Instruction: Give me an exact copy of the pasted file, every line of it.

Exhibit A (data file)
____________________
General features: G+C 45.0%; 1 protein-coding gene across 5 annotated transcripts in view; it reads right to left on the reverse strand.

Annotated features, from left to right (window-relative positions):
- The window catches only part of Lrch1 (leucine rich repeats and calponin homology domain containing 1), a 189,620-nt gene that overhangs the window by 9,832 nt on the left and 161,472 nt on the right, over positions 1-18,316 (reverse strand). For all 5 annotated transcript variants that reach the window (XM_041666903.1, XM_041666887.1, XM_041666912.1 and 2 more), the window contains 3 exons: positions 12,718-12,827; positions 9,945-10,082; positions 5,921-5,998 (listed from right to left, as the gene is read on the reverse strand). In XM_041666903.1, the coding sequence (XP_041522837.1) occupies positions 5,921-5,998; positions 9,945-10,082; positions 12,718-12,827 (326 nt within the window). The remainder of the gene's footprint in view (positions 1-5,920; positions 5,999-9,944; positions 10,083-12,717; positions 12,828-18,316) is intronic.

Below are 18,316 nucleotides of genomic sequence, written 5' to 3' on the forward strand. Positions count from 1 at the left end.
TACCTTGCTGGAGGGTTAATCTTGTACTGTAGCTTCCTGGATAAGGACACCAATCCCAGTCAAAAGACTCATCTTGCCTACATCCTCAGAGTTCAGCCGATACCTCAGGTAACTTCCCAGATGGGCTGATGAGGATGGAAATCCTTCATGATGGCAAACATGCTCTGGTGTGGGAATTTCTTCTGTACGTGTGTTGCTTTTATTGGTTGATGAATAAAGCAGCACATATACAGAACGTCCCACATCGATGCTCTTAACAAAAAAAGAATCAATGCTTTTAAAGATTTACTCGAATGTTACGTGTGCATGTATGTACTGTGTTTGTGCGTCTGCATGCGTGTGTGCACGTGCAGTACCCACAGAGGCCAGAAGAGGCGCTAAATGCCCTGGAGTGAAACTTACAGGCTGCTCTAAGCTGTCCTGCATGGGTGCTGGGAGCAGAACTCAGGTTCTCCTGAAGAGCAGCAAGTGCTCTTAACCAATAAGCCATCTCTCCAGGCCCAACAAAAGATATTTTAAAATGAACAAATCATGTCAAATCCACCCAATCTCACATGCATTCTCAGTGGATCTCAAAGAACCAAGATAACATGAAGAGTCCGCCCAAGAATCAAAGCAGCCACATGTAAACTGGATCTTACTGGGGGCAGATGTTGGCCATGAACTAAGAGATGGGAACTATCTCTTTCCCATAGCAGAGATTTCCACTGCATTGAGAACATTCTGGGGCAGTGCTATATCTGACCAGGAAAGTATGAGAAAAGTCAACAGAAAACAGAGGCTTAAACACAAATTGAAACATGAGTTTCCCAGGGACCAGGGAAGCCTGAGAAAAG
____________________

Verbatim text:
General features: G+C 45.0%; 1 protein-coding gene across 5 annotated transcripts in view; it reads right to left on the reverse strand.

Annotated features, from left to right (window-relative positions):
- The window catches only part of Lrch1 (leucine rich repeats and calponin homology domain containing 1), a 189,620-nt gene that overhangs the window by 9,832 nt on the left and 161,472 nt on the right, over positions 1-18,316 (reverse strand). For all 5 annotated transcript variants that reach the window (XM_041666903.1, XM_041666887.1, XM_041666912.1 and 2 more), the window contains 3 exons: positions 12,718-12,827; positions 9,945-10,082; positions 5,921-5,998 (listed from right to left, as the gene is read on the reverse strand). In XM_041666903.1, the coding sequence (XP_041522837.1) occupies positions 5,921-5,998; positions 9,945-10,082; positions 12,718-12,827 (326 nt within the window). The remainder of the gene's footprint in view (positions 1-5,920; positions 5,999-9,944; positions 10,083-12,717; positions 12,828-18,316) is intronic.

Below are 18,316 nucleotides of genomic sequence, written 5' to 3' on the forward strand. Positions count from 1 at the left end.
TACCTTGCTGGAGGGTTAATCTTGTACTGTAGCTTCCTGGATAAGGACACCAATCCCAGTCAAAAGACTCATCTTGCCTACATCCTCAGAGTTCAGCCGATACCTCAGGTAACTTCCCAGATGGGCTGATGAGGATGGAAATCCTTCATGATGGCAAACATGCTCTGGTGTGGGAATTTCTTCTGTACGTGTGTTGCTTTTATTGGTTGATGAATAAAGCAGCACATATACAGAACGTCCCACATCGATGCTCTTAACAAAAAAAGAATCAATGCTTTTAAAGATTTACTCGAATGTTACGTGTGCATGTATGTACTGTGTTTGTGCGTCTGCATGCGTGTGTGCACGTGCAGTACCCACAGAGGCCAGAAGAGGCGCTAAATGCCCTGGAGTGAAACTTACAGGCTGCTCTAAGCTGTCCTGCATGGGTGCTGGGAGCAGAACTCAGGTTCTCCTGAAGAGCAGCAAGTGCTCTTAACCAATAAGCCATCTCTCCAGGCCCAACAAAAGATATTTTAAAATGAACAAATCATGTCAAATCCACCCAATCTCACATGCATTCTCAGTGGATCTCAAAGAACCAAGATAACATGAAGAGTCCGCCCAAGAATCAAAGCAGCCACATGTAAACTGGATCTTACTGGGGGCAGATGTTGGCCATGAACTAAGAGATGGGAACTATCTCTTTCCCATAGCAGAGATTTCCACTGCATTGAGAACATTCTGGGGCAGTGCTATATCTGACCAGGAAAGTATGAGAAAAGTCAACAGAAAACAGAGGCTTAAACACAAATTGAAACATGAGTTTCCCAGGGACCAGGGAAGCCTGAGAAAAG